Go to your Library tab, then select See All above your viewing history. Scroll back to everything you've seen, hit the three-dot button on the right, and select Remove from viewing history to take it out of your recommendation pool.
Or go nuclear: go to Settings, then History & Privacy, and click Clear Watch History to wipe the whole thing and start again.
You can also click Manage all activity and ask YouTube (and other Google services) to purge all your activity after a certain period of time. I have 18 months set, but you can also choose to have three months or three years of data to keep with Google.

To see a list of all the categories advertisers use to reach you, go to Settings, then Ads, and then Ad Topics. If you see one you don't want, tap on it and select See less.
Go to your profile, tap Following in the top right, and tap an interacted category from the list. Unfollow everything in there that you don't want anymore.
Go to Settings & Privacy > Settings and select Your Time on Facebook. Under Get the most out of your time, hit View Settings, then tap News Feed Preferences, and either add or remove people from your Favorites and Unfollows lists to control how often they appear in your Feed . (Unfollowing people without unfriending them remains a lesser tactic on Facebook.)
Go to Settings & Privacy > Settings, view Permissions, and select Advertising Preferences. Choose Ad Topics at the top of the page, and you can view and edit all the topics Facebook tells advertisers you're in. (By the way, this list mirrors the one on Instagram, so you only need to tweak it in one place.)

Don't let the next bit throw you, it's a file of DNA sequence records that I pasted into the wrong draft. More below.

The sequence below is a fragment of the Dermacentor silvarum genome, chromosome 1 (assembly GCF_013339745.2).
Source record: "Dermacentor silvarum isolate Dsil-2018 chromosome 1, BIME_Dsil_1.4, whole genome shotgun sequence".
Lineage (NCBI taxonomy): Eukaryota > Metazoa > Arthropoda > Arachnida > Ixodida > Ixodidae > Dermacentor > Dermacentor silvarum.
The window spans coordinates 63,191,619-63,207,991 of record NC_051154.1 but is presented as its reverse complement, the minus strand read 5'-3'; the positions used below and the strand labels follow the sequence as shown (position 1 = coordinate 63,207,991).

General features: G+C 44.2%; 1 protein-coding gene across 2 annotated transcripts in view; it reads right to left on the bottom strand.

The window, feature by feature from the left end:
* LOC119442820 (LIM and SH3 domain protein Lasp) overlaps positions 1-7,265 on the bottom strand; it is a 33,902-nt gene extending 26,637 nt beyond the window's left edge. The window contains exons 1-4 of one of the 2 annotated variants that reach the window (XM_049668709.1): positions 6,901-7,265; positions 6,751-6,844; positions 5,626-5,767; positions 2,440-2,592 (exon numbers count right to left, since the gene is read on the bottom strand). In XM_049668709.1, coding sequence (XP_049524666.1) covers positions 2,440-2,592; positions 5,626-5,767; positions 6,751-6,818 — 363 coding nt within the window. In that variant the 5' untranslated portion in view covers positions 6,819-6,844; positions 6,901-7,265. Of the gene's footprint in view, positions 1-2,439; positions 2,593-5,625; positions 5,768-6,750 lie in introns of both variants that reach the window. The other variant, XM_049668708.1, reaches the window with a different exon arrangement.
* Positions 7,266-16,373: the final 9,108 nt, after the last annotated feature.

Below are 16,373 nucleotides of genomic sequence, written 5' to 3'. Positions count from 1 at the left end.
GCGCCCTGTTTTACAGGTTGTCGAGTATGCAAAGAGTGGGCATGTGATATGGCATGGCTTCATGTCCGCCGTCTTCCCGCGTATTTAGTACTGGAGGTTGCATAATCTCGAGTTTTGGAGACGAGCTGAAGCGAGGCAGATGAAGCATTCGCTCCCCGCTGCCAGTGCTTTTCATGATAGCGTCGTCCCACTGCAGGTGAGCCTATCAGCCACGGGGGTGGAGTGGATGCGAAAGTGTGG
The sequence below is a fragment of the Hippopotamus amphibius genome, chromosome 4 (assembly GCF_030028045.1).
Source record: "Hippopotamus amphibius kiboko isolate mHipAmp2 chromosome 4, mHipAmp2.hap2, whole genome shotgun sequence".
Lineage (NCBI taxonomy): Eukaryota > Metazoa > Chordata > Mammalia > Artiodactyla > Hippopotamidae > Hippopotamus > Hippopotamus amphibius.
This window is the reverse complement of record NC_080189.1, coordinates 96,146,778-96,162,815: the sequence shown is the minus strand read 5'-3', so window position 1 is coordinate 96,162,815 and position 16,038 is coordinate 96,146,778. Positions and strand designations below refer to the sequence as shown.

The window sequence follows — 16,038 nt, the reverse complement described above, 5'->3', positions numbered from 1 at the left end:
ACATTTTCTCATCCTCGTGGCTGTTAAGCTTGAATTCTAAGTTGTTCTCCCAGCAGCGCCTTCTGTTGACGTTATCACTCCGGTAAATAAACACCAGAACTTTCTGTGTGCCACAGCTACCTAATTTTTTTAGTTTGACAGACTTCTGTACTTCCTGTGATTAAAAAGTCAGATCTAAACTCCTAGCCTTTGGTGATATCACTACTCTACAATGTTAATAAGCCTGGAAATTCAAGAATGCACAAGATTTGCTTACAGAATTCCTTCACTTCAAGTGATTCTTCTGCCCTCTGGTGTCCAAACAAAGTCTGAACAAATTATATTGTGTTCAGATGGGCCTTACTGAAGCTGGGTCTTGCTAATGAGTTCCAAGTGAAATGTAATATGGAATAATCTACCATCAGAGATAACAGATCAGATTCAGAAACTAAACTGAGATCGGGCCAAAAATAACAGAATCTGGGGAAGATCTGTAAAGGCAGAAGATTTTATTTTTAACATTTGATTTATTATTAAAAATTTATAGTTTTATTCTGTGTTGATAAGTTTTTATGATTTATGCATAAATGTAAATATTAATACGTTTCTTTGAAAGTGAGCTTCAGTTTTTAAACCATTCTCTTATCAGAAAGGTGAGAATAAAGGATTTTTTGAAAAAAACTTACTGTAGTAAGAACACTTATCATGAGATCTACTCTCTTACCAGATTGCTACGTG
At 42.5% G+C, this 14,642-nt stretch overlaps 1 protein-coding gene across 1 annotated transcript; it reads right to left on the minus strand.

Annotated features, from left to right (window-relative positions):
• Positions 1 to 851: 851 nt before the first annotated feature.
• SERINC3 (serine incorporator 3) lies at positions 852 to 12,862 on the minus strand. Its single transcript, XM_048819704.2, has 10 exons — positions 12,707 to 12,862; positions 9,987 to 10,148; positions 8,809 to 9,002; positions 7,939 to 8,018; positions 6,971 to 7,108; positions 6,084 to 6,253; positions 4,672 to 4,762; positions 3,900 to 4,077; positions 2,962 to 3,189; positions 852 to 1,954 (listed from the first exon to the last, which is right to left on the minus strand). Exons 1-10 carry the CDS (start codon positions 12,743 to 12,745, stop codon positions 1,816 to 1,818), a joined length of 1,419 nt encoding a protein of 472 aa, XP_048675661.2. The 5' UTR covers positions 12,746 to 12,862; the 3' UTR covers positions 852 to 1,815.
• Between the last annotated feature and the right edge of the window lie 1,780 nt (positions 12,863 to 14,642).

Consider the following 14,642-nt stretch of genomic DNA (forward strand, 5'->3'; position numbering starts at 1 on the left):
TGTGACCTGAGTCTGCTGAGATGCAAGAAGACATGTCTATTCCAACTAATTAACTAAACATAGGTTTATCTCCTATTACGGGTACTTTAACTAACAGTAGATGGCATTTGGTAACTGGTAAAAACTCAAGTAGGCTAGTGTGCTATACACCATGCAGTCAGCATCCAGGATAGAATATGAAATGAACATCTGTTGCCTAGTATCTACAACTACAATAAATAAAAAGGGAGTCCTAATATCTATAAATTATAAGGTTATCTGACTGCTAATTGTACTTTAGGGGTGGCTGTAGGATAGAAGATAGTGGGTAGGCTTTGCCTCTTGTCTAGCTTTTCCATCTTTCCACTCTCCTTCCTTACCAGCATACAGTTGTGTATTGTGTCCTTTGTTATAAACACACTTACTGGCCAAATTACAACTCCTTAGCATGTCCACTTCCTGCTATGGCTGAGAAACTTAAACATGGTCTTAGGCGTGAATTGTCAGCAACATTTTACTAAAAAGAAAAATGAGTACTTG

Go to Settings > Privacy & Security, select the content you want to watch, and review both the topics and interests that Twitter has for you. Unfollow the people you no longer want, and choose the suggested topics that seem most interesting.
Go to Settings & Privacy > Advertising Data, then select Interest Categories. You'll be presented with everything LinkedIn thinks you care about and can turn off what you don't.
streaming services
Most streaming services have a feature—usually under some phrase like "viewing history" or in the menu where you manage your Continue Watching section—that lets you control whether the service informs you of your recommendations. What is it used for? I will do this on all your services more than once a year.
For example, in Netflix, it only works on the web: Under your profile picture, go to your account, view your profile picture in Profiles and parental controls, then choose View activity. Click the Hide icon next to anything you don't want to appear in your viewing history or be notified of your recommendations moving forward.
Some people I've talked to over the years recommend a more scorched-earth version of the Feeds reboot. They say that you should unfollow everyone everywhere from time to time and regenerate all your feeds, going forward naturally. It seems like overkill to me, but the purpose is the same. Modern life is fed and run by algorithms, and if you don't go for your inputs, you'll eventually end up hating the output.

The real responsibility here should be on the platform itself to make this process simpler and more transparent - to tell you more about what they know and let you change that. Facebook is probably the model here: a lot of its information is buried deep in its Settings menu, but you can view and edit it in a comprehensive list of everything from your search history to everything the platform thinks you want. care.

Until then, the feeds have rebooted. This is an excellent weekend project for such a long weekend.